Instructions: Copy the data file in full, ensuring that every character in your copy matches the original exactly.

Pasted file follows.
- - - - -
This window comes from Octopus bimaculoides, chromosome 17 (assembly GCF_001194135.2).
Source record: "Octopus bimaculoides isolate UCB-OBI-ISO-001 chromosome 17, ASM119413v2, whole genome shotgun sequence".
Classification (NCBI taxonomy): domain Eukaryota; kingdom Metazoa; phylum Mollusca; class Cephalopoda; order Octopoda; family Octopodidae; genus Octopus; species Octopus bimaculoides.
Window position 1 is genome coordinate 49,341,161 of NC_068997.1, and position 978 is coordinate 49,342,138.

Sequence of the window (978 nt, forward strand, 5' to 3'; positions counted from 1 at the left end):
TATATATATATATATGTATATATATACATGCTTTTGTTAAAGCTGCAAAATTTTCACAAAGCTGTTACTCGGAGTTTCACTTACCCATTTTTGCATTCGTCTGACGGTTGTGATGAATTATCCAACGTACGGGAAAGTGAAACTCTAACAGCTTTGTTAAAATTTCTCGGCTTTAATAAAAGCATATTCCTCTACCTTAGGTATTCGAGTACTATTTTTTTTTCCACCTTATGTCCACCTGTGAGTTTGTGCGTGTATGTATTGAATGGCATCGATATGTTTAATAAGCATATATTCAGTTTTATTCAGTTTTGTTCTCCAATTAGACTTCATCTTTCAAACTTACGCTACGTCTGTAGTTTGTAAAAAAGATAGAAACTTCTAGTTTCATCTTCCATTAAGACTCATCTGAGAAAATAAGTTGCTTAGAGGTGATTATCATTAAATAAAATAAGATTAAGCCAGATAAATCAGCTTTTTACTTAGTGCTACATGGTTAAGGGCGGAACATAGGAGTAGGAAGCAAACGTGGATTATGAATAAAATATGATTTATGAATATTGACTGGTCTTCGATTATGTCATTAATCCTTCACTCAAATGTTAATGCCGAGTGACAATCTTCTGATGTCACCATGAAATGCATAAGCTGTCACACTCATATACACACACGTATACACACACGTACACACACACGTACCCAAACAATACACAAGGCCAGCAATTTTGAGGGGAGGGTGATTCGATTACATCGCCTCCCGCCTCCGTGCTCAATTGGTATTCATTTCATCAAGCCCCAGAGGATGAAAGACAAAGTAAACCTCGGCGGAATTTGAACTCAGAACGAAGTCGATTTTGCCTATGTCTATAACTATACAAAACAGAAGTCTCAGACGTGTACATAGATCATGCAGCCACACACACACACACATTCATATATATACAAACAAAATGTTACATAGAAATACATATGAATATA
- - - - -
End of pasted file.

This window comes from Octopus bimaculoides, chromosome 17 (assembly GCF_001194135.2).
Source record: "Octopus bimaculoides isolate UCB-OBI-ISO-001 chromosome 17, ASM119413v2, whole genome shotgun sequence".
Classification (NCBI taxonomy): domain Eukaryota; kingdom Metazoa; phylum Mollusca; class Cephalopoda; order Octopoda; family Octopodidae; genus Octopus; species Octopus bimaculoides.
Window position 1 is genome coordinate 49,341,161 of NC_068997.1, and position 978 is coordinate 49,342,138.

Sequence of the window (978 nt, forward strand, 5' to 3'; positions counted from 1 at the left end):
TATATATATATATATGTATATATATACATGCTTTTGTTAAAGCTGCAAAATTTTCACAAAGCTGTTACTCGGAGTTTCACTTACCCATTTTTGCATTCGTCTGACGGTTGTGATGAATTATCCAACGTACGGGAAAGTGAAACTCTAACAGCTTTGTTAAAATTTCTCGGCTTTAATAAAAGCATATTCCTCTACCTTAGGTATTCGAGTACTATTTTTTTTTCCACCTTATGTCCACCTGTGAGTTTGTGCGTGTATGTATTGAATGGCATCGATATGTTTAATAAGCATATATTCAGTTTTATTCAGTTTTGTTCTCCAATTAGACTTCATCTTTCAAACTTACGCTACGTCTGTAGTTTGTAAAAAAGATAGAAACTTCTAGTTTCATCTTCCATTAAGACTCATCTGAGAAAATAAGTTGCTTAGAGGTGATTATCATTAAATAAAATAAGATTAAGCCAGATAAATCAGCTTTTTACTTAGTGCTACATGGTTAAGGGCGGAACATAGGAGTAGGAAGCAAACGTGGATTATGAATAAAATATGATTTATGAATATTGACTGGTCTTCGATTATGTCATTAATCCTTCACTCAAATGTTAATGCCGAGTGACAATCTTCTGATGTCACCATGAAATGCATAAGCTGTCACACTCATATACACACACGTATACACACACGTACACACACACGTACCCAAACAATACACAAGGCCAGCAATTTTGAGGGGAGGGTGATTCGATTACATCGCCTCCCGCCTCCGTGCTCAATTGGTATTCATTTCATCAAGCCCCAGAGGATGAAAGACAAAGTAAACCTCGGCGGAATTTGAACTCAGAACGAAGTCGATTTTGCCTATGTCTATAACTATACAAAACAGAAGTCTCAGACGTGTACATAGATCATGCAGCCACACACACACACACATTCATATATATACAAACAAAATGTTACATAGAAATACATATGAATATA